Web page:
After a 3.5-day jury trial in July, Aossey was convicted on 15 counts, including conspiracy, making false statements on export certificates, and wire fraud. He was found not guilty on four counts of money laundering and money laundering conspiracy. Maximum punishment for the 15 convictions is 165 years in federal prison.
His convictions and the prospect of a lengthy prison term give Aossey “far greater incentive” to flee than he had when he was free before the trial, the judge stated in her order. She decided other measures — passport confiscation, GPS monitoring and home confinement — would not be enough to prevent Aossey from leaving the U.S. and living in a foreign country if he decided to make a break.
Meanwhile, his Chicago-based defense attorney, Haytham Faraj, filed a new motion this week for a new trial. He cited two areas under Federal Rule of Criminal Procedure 33 where he argues errors were made during the trial. In the first, he says the government failed to offer any evidence of a conspiracy.
“None of the witnesses called to testify agreed that they had an agreement with (the) defendant or understood the objective of the alleged conspiracy,” Faraj states. “On the contrary, all witnesses testified that they did what they were directed to do because they felt they had to since it was their job. To be sure, the witness employees engaged in legal acts. The product of their efforts, meat packages devoid of establishment numbers, only became illegal once they were placed in commerce with a certificate that provided a false establishment number.”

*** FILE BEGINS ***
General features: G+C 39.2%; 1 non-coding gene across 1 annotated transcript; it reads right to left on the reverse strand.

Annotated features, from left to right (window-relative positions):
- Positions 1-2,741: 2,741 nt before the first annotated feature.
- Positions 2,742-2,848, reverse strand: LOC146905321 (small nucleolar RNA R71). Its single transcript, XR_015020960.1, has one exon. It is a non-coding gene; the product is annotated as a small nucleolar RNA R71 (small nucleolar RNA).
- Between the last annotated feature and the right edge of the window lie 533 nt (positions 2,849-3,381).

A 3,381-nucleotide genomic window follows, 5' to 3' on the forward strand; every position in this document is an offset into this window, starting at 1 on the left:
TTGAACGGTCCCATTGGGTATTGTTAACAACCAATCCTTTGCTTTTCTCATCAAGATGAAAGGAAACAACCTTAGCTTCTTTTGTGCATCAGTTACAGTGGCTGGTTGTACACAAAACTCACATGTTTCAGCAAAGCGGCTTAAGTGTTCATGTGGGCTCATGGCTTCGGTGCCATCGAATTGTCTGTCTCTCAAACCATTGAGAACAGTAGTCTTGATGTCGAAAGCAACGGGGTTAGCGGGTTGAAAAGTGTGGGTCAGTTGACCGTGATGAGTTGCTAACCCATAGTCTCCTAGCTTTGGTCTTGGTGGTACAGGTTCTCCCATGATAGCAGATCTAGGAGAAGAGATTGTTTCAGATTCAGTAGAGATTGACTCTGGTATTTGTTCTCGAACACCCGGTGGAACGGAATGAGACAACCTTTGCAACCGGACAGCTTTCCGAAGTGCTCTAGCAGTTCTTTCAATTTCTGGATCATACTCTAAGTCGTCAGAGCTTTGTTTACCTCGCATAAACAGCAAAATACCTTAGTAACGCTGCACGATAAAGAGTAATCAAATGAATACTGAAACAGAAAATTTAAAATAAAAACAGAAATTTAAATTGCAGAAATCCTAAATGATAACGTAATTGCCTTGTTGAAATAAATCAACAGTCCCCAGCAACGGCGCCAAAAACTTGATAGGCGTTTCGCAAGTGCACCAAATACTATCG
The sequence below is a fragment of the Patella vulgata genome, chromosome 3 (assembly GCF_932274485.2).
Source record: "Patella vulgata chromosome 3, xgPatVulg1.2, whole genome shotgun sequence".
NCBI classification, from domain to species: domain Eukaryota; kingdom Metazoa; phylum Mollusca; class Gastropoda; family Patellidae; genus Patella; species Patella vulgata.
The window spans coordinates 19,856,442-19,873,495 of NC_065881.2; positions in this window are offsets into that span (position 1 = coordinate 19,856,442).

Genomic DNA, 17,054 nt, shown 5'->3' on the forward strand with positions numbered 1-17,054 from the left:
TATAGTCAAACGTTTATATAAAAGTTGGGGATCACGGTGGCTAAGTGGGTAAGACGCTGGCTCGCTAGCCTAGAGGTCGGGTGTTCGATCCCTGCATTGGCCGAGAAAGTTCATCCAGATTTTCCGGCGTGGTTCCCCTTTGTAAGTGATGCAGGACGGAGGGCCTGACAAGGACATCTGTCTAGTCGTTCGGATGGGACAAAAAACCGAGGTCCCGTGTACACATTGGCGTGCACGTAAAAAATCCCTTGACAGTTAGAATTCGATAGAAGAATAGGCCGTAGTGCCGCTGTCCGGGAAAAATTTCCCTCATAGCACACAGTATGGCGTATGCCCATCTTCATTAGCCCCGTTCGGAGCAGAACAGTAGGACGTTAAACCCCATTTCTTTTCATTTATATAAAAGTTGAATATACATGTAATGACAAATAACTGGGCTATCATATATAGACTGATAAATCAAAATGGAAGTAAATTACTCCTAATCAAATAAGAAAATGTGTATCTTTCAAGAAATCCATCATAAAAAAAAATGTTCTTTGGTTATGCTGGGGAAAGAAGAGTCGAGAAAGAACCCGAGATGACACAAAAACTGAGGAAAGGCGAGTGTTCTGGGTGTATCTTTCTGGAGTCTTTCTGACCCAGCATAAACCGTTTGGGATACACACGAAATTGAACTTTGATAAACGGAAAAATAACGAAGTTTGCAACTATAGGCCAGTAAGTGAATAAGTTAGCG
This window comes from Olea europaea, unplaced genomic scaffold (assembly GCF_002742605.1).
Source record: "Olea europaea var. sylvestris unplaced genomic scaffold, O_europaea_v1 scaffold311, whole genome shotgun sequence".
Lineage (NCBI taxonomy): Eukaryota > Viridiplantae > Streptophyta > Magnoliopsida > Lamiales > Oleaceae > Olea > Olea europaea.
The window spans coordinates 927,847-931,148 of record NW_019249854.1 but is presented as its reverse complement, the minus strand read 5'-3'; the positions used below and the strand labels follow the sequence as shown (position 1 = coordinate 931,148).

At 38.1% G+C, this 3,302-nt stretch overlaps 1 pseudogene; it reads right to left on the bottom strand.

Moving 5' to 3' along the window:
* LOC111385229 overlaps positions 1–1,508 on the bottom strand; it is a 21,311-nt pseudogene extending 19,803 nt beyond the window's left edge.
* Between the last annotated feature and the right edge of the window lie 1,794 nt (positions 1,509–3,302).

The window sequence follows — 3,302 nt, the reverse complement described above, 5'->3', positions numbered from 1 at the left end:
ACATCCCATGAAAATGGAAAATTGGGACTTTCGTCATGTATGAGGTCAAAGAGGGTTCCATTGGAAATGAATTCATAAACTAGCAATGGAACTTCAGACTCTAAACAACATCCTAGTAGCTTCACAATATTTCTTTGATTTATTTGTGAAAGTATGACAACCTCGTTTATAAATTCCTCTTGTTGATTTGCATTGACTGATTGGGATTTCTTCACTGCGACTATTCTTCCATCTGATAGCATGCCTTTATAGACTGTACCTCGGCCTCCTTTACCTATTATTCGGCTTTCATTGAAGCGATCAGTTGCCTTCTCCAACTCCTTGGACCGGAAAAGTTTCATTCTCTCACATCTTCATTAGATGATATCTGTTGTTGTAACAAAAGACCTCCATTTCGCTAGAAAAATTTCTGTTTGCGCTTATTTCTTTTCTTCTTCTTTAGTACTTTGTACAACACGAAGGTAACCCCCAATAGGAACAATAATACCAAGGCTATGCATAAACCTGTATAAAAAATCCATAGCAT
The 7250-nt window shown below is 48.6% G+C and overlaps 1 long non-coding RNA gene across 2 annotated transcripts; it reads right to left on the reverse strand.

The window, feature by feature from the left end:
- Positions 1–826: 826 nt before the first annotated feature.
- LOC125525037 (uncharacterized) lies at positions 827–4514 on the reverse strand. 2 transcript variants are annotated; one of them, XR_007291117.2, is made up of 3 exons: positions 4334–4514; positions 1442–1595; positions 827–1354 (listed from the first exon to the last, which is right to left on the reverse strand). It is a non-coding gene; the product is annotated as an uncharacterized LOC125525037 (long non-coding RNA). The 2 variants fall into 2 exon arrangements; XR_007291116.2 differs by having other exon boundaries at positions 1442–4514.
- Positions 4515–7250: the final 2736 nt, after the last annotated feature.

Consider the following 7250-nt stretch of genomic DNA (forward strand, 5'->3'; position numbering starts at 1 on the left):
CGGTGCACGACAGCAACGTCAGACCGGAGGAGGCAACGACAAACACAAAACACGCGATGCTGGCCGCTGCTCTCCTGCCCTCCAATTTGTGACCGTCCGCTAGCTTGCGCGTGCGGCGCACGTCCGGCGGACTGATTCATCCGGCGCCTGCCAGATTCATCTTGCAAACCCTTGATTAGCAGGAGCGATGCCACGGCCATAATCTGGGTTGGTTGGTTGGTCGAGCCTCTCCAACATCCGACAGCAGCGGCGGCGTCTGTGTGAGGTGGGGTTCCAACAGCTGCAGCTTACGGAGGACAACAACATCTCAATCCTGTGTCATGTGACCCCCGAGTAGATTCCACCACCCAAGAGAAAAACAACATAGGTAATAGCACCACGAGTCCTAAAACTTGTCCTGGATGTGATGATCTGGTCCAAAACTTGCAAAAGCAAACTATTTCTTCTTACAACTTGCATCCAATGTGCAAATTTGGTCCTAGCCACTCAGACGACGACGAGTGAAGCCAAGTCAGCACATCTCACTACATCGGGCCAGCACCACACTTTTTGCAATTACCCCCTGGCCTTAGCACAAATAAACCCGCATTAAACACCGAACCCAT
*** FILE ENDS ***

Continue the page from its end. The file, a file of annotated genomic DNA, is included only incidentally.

The second reason for a new trial, according to the defense attorney, is that the court “improperly admitted bad character evidence at trial ….” Faraj is especially concerned about the influence one government witness may have had on the jury. Former Midamar employee Debra Lapsey testified that Aossey once chased her down a hallway while yelling and screaming at her, causing her to hide from him in a bathroom. In his motion, Faraj states that Lapsey was an “11th hour” government witness who was not properly disclosed.
Aossey’s sons, Midamar, and the Halal-certifying Islamic Services of America (ISA) are separately charged with conspiracy, making false statements on export certificates, wire fraud and money laundering. Those charges also grow out of allegedly misbranded meat shipped internationally. Those defendants will go to trial together later this year.
Pre-trial activity in that case is heating up. Judge Reade has set an Aug. 14 hearing for oral arguments over a constitutional challenge lodged by ISA.
“Defendant ISA has presented a First Amendment challenge to government enforcement of religious slaughter protocols of foreign Muslim countries, which is prohibited by the Establishment Clause as applied and alternatively barred by the Free Exercise clause. Further, the enforcement of Halal protocols is a case of first impression, requiring oral argument to substantively address novel issues. Finally, the extent of the relevant case law to be considered by the Court is good cause alone to grant the Defendant’s request for oral argument,” states the defense motion for a hearing on the issue.